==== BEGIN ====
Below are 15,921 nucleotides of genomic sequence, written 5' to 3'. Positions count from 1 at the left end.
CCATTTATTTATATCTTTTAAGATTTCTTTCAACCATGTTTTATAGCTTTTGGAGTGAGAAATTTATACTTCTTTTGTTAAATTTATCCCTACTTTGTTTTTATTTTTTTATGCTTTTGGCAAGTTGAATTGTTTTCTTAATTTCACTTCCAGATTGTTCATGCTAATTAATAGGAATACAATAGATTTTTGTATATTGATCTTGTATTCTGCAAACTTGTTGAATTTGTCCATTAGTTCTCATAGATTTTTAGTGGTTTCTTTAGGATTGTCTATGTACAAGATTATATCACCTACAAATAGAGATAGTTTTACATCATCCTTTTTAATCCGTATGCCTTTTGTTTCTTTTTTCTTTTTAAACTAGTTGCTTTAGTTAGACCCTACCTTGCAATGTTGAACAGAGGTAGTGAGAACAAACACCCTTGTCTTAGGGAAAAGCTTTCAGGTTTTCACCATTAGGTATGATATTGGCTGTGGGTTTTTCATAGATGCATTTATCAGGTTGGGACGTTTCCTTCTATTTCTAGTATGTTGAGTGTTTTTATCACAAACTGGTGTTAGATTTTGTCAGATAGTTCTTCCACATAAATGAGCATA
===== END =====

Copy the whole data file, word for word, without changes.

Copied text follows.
Below are 15,921 nucleotides of genomic sequence, written 5' to 3'. Positions count from 1 at the left end.
CCATTTATTTATATCTTTTAAGATTTCTTTCAACCATGTTTTATAGCTTTTGGAGTGAGAAATTTATACTTCTTTTGTTAAATTTATCCCTACTTTGTTTTTATTTTTTTATGCTTTTGGCAAGTTGAATTGTTTTCTTAATTTCACTTCCAGATTGTTCATGCTAATTAATAGGAATACAATAGATTTTTGTATATTGATCTTGTATTCTGCAAACTTGTTGAATTTGTCCATTAGTTCTCATAGATTTTTAGTGGTTTCTTTAGGATTGTCTATGTACAAGATTATATCACCTACAAATAGAGATAGTTTTACATCATCCTTTTTAATCCGTATGCCTTTTGTTTCTTTTTTCTTTTTAAACTAGTTGCTTTAGTTAGACCCTACCTTGCAATGTTGAACAGAGGTAGTGAGAACAAACACCCTTGTCTTAGGGAAAAGCTTTCAGGTTTTCACCATTAGGTATGATATTGGCTGTGGGTTTTTCATAGATGCATTTATCAGGTTGGGACGTTTCCTTCTATTTCTAGTATGTTGAGTGTTTTTATCACAAACTGGTGTTAGATTTTGTCAGATAGTTCTTCCACATAAATGAGCATA